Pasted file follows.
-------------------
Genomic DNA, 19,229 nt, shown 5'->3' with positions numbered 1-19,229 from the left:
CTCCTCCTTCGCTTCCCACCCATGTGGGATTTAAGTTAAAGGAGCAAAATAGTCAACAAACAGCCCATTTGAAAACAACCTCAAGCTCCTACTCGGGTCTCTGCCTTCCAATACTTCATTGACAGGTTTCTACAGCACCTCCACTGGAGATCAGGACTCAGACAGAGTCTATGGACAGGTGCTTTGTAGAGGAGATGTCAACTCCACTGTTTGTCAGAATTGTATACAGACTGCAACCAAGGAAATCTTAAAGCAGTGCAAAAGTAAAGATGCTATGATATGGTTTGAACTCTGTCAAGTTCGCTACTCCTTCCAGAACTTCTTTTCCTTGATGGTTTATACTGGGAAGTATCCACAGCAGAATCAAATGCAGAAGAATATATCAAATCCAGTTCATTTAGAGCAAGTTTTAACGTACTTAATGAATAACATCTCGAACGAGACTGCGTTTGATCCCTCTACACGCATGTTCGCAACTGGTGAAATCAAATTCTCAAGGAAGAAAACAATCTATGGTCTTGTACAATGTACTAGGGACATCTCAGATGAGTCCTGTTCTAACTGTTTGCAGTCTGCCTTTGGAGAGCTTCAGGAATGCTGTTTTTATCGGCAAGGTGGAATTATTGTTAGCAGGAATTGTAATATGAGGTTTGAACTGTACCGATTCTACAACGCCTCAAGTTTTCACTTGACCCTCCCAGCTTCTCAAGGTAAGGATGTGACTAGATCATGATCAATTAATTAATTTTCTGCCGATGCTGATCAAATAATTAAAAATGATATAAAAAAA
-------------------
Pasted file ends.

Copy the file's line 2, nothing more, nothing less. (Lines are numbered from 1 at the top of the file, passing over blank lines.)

CTCCTCCTTCGCTTCCCACCCATGTGGGATTTAAGTTAAAGGAGCAAAATAGTCAACAAACAGCCCATTTGAAAACAACCTCAAGCTCCTACTCGGGTCTCTGCCTTCCAATACTTCATTGACAGGTTTCTACAGCACCTCCACTGGAGATCAGGACTCAGACAGAGTCTATGGACAGGTGCTTTGTAGAGGAGATGTCAACTCCACTGTTTGTCAGAATTGTATACAGACTGCAACCAAGGAAATCTTAAAGCAGTGCAAAAGTAAAGATGCTATGATATGGTTTGAACTCTGTCAAGTTCGCTACTCCTTCCAGAACTTCTTTTCCTTGATGGTTTATACTGGGAAGTATCCACAGCAGAATCAAATGCAGAAGAATATATCAAATCCAGTTCATTTAGAGCAAGTTTTAACGTACTTAATGAATAACATCTCGAACGAGACTGCGTTTGATCCCTCTACACGCATGTTCGCAACTGGTGAAATCAAATTCTCAAGGAAGAAAACAATCTATGGTCTTGTACAATGTACTAGGGACATCTCAGATGAGTCCTGTTCTAACTGTTTGCAGTCTGCCTTTGGAGAGCTTCAGGAATGCTGTTTTTATCGGCAAGGTGGAATTATTGTTAGCAGGAATTGTAATATGAGGTTTGAACTGTACCGATTCTACAACGCCTCAAGTTTTCACTTGACCCTCCCAGCTTCTCAAGGTAAGGATGTGACTAGATCATGATCAATTAATTAATTTTCTGCCGATGCTGATCAAATAATTAAAAATGATATAAAAAAA